Hugh Hewitt has a similar explanation on his site, in his criticisms of those who criticized CBS for allowing Tim Tebow and his mother to air a “Celebrate Life” ad during the SuperBowl:

Most people of faith are strong proponents of religious liberty because they are very acquainted with the stories of religious persecution in almost every other part of the globe.  The answer to religious intolerance Read more

Chaplain Considered for Medal of Honor

Chaplain (Capt.) Emil Kapaun, a World War II and Korean War Chaplain who died in captivity in North Korea, was recommended for the Medal of Honor by outgoing Secretary of the Army Pete Geren.

According to the Stars and Stripes,

Kapaun was captured by the Chinese in the fall of 1950, when Communist forces overran the 1st Cavalry Division in northern Korea near the Chinese border. American commanders had ordered their forces to retreat, but Kapaun, a Catholic priest with the 3rd Battalion, refused and stayed to care for the men who couldn’t flee.

Stripes also called Kapaun a “prisoner of war,” which while commonly understood is technically inaccurate.  Read more

US Army Promotes Religion in Afghanistan

Despite controversies over religion in the military and the sensitivities of troops talking about religion with locals, the US Army has actually assigned a young Captain to do that very thing.

According to a Wall Street Journal article, US Army Capt James Hill’s job is to

turn Islam into a weapon against the Taliban.

Though the Wall Street Journal emphasizes the Captain’s religion (the article is entitled “The Baptist and the Mullah Launch a Faith-Based Attack on the Taliban”), Read more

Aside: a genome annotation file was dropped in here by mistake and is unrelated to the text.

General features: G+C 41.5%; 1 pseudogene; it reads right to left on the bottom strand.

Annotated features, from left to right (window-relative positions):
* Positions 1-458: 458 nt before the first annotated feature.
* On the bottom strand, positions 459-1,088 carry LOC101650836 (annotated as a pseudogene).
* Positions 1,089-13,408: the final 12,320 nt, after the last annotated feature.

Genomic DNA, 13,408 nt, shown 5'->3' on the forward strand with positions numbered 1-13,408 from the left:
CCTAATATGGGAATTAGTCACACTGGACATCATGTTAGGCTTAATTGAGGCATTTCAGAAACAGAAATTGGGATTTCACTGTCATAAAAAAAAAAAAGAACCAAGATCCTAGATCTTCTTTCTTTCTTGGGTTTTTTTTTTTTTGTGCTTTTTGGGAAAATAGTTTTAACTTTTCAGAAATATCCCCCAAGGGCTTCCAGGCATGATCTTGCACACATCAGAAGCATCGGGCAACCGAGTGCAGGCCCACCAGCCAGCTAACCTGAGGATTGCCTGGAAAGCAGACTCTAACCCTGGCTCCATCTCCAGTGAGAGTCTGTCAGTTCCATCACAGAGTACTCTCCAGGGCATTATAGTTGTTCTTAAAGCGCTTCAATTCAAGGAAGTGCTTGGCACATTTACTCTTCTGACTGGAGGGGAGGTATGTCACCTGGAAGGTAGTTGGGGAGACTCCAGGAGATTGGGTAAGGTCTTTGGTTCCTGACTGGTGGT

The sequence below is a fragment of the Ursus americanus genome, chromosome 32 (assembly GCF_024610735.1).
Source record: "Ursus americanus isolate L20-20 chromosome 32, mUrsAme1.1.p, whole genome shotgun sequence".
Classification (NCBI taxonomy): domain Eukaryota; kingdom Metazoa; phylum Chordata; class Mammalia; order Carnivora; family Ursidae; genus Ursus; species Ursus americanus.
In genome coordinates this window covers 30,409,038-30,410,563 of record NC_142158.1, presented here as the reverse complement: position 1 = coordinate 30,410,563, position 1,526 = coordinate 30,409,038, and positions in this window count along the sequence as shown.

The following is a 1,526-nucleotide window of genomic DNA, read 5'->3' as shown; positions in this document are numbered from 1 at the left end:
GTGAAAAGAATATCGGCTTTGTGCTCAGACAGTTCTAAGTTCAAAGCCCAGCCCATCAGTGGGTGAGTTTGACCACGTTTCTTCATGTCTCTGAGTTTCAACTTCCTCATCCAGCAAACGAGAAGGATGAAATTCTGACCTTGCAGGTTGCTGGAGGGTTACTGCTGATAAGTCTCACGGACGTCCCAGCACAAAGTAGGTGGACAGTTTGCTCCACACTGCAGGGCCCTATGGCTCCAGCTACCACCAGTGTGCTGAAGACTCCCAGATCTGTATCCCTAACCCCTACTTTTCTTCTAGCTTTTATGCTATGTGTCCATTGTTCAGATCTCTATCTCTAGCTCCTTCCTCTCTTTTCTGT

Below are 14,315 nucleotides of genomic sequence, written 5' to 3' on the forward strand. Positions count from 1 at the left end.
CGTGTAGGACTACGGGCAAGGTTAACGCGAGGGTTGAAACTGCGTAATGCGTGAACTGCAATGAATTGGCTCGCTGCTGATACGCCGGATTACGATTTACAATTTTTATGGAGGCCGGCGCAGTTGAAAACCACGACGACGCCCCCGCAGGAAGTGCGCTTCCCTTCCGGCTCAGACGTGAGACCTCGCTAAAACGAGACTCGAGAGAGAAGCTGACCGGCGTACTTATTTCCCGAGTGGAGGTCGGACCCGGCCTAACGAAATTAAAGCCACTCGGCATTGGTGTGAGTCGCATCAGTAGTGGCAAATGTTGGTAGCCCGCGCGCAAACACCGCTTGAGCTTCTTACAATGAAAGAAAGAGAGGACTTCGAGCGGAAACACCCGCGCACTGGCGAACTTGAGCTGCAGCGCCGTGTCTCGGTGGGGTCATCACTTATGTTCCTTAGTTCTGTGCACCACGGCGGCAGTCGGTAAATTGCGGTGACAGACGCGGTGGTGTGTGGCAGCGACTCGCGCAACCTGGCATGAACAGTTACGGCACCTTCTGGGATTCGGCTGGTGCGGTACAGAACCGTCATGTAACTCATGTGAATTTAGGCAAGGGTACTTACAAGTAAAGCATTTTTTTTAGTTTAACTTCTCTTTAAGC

Book Review: For God and Country

Cross Training Publishing, 2000.
Topic: Autobiography / Christian Living

Fisher DeBerry was the US Air Force Academy’s head football coach for 23 years.  He turned the USAFA football team into a national powerhouse, and he riled some people for his outspoken Christianity while working with young military cadets.

DeBerry’s book is part autobiography, part witness.  It describes his upbringing and career as head coach, and also his philosophy as a Christian in public life.  He describes his life as “the Three F’s: Faith, Family, and Football”–in that order.  He describes many of the conscious choices he made to encourage faith and family priorities in those he worked with and coached.  He speaks of the value of children, parenting, and the importance of school teachers–something few people may know DeBerry did before coaching college football.

His chapter on “Faith” is a wonderful read in which he says “we have our missions fields right here,” and encourages Christians to “spread the word daily by how we live and conduct ourselves:”

You don’t have to beat your chest and proclaim “I’m a Christian” to everyone you meet. But you have to walk the walk, not just talk the talk. Being a Christian has everything to do with how you approach life and the way you treat people.

Your Christianity isn’t just about what you say, it is shown by the consistency of how you live your life.

Unfortunately, the book isn’t produced with the highest quality editing, and those who have no interest in the US Air Force Academy or its football program may find some of the book uninteresting.

This book was written before the lawsuit and controversies over religion at the Air Force Academy, which cited and frequently criticized DeBerry’s outspoken Christianity as football coach.

Recommended.  It has wonderful pearls of wisdom and guidance, though some of its subjects are slightly niche.  It does have some Christian living advice that would be pertinent to the military Christian.  It’s a quick read and worth it, though those bored by football or USAFA may have to skim some parts.

This book is available from Amazon.


1 240 241 242 243